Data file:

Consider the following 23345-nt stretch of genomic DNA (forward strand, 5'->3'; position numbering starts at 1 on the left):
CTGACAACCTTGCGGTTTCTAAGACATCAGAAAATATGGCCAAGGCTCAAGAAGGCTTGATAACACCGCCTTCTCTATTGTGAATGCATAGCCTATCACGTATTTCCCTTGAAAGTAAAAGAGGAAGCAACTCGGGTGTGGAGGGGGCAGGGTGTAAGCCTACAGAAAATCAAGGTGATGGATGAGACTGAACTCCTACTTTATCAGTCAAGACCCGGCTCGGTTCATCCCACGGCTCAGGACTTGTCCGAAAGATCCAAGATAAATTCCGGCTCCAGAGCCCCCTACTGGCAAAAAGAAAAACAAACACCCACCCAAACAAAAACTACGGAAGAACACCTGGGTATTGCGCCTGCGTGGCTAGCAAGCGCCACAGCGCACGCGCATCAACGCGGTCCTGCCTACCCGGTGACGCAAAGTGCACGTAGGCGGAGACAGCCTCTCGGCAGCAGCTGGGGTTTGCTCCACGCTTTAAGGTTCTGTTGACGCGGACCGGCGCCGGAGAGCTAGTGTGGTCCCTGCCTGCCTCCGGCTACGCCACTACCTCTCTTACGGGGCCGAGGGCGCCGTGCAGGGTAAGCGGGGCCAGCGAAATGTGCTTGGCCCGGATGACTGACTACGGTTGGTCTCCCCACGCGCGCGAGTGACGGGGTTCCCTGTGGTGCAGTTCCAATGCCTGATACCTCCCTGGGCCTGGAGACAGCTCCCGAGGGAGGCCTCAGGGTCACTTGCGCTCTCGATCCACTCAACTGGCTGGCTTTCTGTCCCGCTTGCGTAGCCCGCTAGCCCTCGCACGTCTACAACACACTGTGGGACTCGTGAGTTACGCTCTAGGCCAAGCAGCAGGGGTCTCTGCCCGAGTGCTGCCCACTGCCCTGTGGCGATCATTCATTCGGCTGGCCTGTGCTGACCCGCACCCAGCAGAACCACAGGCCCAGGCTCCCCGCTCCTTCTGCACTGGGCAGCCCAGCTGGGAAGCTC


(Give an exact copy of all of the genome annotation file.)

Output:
Consider the following 23345-nt stretch of genomic DNA (forward strand, 5'->3'; position numbering starts at 1 on the left):
CTGACAACCTTGCGGTTTCTAAGACATCAGAAAATATGGCCAAGGCTCAAGAAGGCTTGATAACACCGCCTTCTCTATTGTGAATGCATAGCCTATCACGTATTTCCCTTGAAAGTAAAAGAGGAAGCAACTCGGGTGTGGAGGGGGCAGGGTGTAAGCCTACAGAAAATCAAGGTGATGGATGAGACTGAACTCCTACTTTATCAGTCAAGACCCGGCTCGGTTCATCCCACGGCTCAGGACTTGTCCGAAAGATCCAAGATAAATTCCGGCTCCAGAGCCCCCTACTGGCAAAAAGAAAAACAAACACCCACCCAAACAAAAACTACGGAAGAACACCTGGGTATTGCGCCTGCGTGGCTAGCAAGCGCCACAGCGCACGCGCATCAACGCGGTCCTGCCTACCCGGTGACGCAAAGTGCACGTAGGCGGAGACAGCCTCTCGGCAGCAGCTGGGGTTTGCTCCACGCTTTAAGGTTCTGTTGACGCGGACCGGCGCCGGAGAGCTAGTGTGGTCCCTGCCTGCCTCCGGCTACGCCACTACCTCTCTTACGGGGCCGAGGGCGCCGTGCAGGGTAAGCGGGGCCAGCGAAATGTGCTTGGCCCGGATGACTGACTACGGTTGGTCTCCCCACGCGCGCGAGTGACGGGGTTCCCTGTGGTGCAGTTCCAATGCCTGATACCTCCCTGGGCCTGGAGACAGCTCCCGAGGGAGGCCTCAGGGTCACTTGCGCTCTCGATCCACTCAACTGGCTGGCTTTCTGTCCCGCTTGCGTAGCCCGCTAGCCCTCGCACGTCTACAACACACTGTGGGACTCGTGAGTTACGCTCTAGGCCAAGCAGCAGGGGTCTCTGCCCGAGTGCTGCCCACTGCCCTGTGGCGATCATTCATTCGGCTGGCCTGTGCTGACCCGCACCCAGCAGAACCACAGGCCCAGGCTCCCCGCTCCTTCTGCACTGGGCAGCCCAGCTGGGAAGCTC